There is widespread concern about the vast amount of misinformation getting a lot of user engagement on Facebook. It does not have to be this way, as fake news are rather easy to spot.
“Fake news” is the latest catchphrase in the political, media and technology discussions, as some serious reports have suggested that false stories may have swung the result of the U.S. elections.
The one rule is that not everything on the Internet is true. If everyone knew that, Facebook and Google would not have to ban fake news site from their advertising system.
CNN put together a user guide to avoid false news on the social media. The outlet consulted Dr. Melissa Zimbars from Merrimack College and Alexis Mantzarlis, the head of the International Fact-Checking Network at the Poynter Institute.
How to outsmart fake news on Facebook?
The experts recommend a healthy amount of skepticism before sharing every piece of news. Likely, readers should check two or three sources before believing a single story.
Next, there are some tips to avoid misinformation on Facebook:
- The name of the site: If it comes with suffixes like “.co” or “.su,” it should raise a red flag.
- The information on the headline: one of the main reasons hoaxes spread on Facebook is because people share a headline without reading the full article. Many times, the text does not support the title of the article.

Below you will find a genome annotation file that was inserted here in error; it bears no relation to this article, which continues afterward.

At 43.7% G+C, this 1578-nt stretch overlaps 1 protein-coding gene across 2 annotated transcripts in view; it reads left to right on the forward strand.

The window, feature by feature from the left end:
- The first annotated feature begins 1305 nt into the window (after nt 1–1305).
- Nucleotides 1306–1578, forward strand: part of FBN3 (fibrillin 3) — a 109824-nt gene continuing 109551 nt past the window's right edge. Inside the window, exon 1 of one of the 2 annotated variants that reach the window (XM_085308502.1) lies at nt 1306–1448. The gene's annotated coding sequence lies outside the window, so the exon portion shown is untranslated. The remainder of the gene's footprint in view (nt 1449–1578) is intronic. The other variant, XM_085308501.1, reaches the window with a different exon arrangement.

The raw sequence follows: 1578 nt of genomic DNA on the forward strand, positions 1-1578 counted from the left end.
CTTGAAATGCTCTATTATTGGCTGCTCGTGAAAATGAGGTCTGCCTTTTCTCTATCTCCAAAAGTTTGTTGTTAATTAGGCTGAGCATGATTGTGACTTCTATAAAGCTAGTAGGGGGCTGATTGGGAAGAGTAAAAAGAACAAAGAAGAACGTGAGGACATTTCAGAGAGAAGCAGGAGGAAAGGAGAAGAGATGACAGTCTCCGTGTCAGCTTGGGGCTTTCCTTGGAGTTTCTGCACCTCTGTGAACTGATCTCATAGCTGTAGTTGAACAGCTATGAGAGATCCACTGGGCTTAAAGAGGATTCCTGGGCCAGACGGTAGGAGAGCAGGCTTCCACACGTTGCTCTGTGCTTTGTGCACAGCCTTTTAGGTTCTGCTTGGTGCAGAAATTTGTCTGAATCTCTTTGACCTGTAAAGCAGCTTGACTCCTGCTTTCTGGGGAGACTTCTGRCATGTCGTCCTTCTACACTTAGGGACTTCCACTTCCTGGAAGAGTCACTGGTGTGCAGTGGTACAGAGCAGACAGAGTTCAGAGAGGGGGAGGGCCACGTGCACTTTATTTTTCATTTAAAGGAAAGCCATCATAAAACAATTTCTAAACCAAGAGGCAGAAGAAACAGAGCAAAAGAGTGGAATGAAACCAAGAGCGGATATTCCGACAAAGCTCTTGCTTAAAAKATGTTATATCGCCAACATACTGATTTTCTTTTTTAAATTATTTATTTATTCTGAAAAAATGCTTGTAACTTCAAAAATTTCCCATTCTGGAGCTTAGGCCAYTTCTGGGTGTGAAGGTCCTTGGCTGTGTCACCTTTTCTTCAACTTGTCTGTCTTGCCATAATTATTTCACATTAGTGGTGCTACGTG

- The date of the story: legitimate news stories twist and resurrect years after they happened to create false events.
- The sources of the article: fake news are often big ad shocking news, and relevant information must always have statement and claims from the protagonist of the story. If there are none, it means it is %100 fake.
- Photos and videos out of context: users should see if the videos and pictures of the article are verifiable. The content must have evidence of what it says it is.
- Other outlets reporting the story: people often take viral news site as if they were independent and credible. However, the right thing to do is check if a professional news outlet is also covering a story and trace the source.
- The quotes of the story: likely, viral stories and memes feature shocking quotes. People should take a moment to see if they can find that quote somewhere else before sharing the content.
“Is your bias getting in the way?”
Zimbars and Mantzarlis say bias is a big reason to spread the news. It is because of Facebook’s algorithm: the more a user likes or interacts with an individual interest, the more Facebook will show content related to that interest.
Also, there is the so-called “Echo-Chamber,” a social media phenomenon where people are actively avoiding material contrary to their beliefs. So, here is the tip: if there is an article that feels “too good to be true,” it probably is.
The tricky part: the type of website
Zimbars has divided unreliable news into four different categories and posted a guide to identify and avoid them.Those groups are a misleading report, highly exclusive news, click bait articles and satires.
Snopes site maintains an extensive list of unreliable communication sources as well.